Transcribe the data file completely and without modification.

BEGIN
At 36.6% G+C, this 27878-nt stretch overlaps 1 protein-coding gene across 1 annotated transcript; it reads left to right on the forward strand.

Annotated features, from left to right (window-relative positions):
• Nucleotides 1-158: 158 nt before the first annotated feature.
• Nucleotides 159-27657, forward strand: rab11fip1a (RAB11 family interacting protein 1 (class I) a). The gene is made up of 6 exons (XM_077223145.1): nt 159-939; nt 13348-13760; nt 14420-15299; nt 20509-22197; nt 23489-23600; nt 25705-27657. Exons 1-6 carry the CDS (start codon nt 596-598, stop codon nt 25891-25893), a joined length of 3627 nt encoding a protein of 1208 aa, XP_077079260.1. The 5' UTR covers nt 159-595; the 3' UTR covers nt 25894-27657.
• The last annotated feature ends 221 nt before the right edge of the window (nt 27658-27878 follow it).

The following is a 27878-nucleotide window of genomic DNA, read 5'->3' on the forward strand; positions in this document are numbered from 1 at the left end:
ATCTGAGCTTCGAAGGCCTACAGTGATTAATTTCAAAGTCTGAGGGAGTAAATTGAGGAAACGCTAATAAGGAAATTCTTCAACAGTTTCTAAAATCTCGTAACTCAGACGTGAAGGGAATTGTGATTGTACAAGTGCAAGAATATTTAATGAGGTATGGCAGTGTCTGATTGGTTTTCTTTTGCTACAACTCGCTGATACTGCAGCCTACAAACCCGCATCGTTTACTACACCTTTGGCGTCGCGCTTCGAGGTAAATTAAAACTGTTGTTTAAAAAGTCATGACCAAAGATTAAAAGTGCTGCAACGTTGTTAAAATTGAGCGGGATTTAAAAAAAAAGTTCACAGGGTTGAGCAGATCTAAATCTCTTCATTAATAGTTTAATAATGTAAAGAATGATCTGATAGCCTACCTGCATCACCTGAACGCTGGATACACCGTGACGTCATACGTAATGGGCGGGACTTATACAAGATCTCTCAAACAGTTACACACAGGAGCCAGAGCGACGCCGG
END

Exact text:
At 36.6% G+C, this 27878-nt stretch overlaps 1 protein-coding gene across 1 annotated transcript; it reads left to right on the forward strand.

Annotated features, from left to right (window-relative positions):
• Nucleotides 1-158: 158 nt before the first annotated feature.
• Nucleotides 159-27657, forward strand: rab11fip1a (RAB11 family interacting protein 1 (class I) a). The gene is made up of 6 exons (XM_077223145.1): nt 159-939; nt 13348-13760; nt 14420-15299; nt 20509-22197; nt 23489-23600; nt 25705-27657. Exons 1-6 carry the CDS (start codon nt 596-598, stop codon nt 25891-25893), a joined length of 3627 nt encoding a protein of 1208 aa, XP_077079260.1. The 5' UTR covers nt 159-595; the 3' UTR covers nt 25894-27657.
• The last annotated feature ends 221 nt before the right edge of the window (nt 27658-27878 follow it).

The following is a 27878-nucleotide window of genomic DNA, read 5'->3' on the forward strand; positions in this document are numbered from 1 at the left end:
ATCTGAGCTTCGAAGGCCTACAGTGATTAATTTCAAAGTCTGAGGGAGTAAATTGAGGAAACGCTAATAAGGAAATTCTTCAACAGTTTCTAAAATCTCGTAACTCAGACGTGAAGGGAATTGTGATTGTACAAGTGCAAGAATATTTAATGAGGTATGGCAGTGTCTGATTGGTTTTCTTTTGCTACAACTCGCTGATACTGCAGCCTACAAACCCGCATCGTTTACTACACCTTTGGCGTCGCGCTTCGAGGTAAATTAAAACTGTTGTTTAAAAAGTCATGACCAAAGATTAAAAGTGCTGCAACGTTGTTAAAATTGAGCGGGATTTAAAAAAAAAGTTCACAGGGTTGAGCAGATCTAAATCTCTTCATTAATAGTTTAATAATGTAAAGAATGATCTGATAGCCTACCTGCATCACCTGAACGCTGGATACACCGTGACGTCATACGTAATGGGCGGGACTTATACAAGATCTCTCAAACAGTTACACACAGGAGCCAGAGCGACGCCGG